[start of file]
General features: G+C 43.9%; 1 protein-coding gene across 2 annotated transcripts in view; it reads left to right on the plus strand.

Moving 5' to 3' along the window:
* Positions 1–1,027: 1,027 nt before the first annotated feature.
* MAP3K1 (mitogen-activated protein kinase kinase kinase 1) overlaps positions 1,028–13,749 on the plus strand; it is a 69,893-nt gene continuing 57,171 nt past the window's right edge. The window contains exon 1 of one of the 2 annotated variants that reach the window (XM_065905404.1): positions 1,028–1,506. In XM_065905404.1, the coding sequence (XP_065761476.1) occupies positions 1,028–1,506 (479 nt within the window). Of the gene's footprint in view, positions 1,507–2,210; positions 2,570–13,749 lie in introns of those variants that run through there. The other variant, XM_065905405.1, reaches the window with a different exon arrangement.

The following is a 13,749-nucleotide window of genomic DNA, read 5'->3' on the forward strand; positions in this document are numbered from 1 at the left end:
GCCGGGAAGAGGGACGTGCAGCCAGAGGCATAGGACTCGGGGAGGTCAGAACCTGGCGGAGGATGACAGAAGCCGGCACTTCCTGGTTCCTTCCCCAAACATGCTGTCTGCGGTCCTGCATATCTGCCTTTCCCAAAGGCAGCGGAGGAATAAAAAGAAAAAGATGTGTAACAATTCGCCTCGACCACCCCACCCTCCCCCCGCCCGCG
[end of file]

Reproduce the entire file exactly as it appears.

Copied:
General features: G+C 43.9%; 1 protein-coding gene across 2 annotated transcripts in view; it reads left to right on the plus strand.

Moving 5' to 3' along the window:
* Positions 1–1,027: 1,027 nt before the first annotated feature.
* MAP3K1 (mitogen-activated protein kinase kinase kinase 1) overlaps positions 1,028–13,749 on the plus strand; it is a 69,893-nt gene continuing 57,171 nt past the window's right edge. The window contains exon 1 of one of the 2 annotated variants that reach the window (XM_065905404.1): positions 1,028–1,506. In XM_065905404.1, the coding sequence (XP_065761476.1) occupies positions 1,028–1,506 (479 nt within the window). Of the gene's footprint in view, positions 1,507–2,210; positions 2,570–13,749 lie in introns of those variants that run through there. The other variant, XM_065905405.1, reaches the window with a different exon arrangement.

The following is a 13,749-nucleotide window of genomic DNA, read 5'->3' on the forward strand; positions in this document are numbered from 1 at the left end:
GCCGGGAAGAGGGACGTGCAGCCAGAGGCATAGGACTCGGGGAGGTCAGAACCTGGCGGAGGATGACAGAAGCCGGCACTTCCTGGTTCCTTCCCCAAACATGCTGTCTGCGGTCCTGCATATCTGCCTTTCCCAAAGGCAGCGGAGGAATAAAAAGAAAAAGATGTGTAACAATTCGCCTCGACCACCCCACCCTCCCCCCGCCCGCG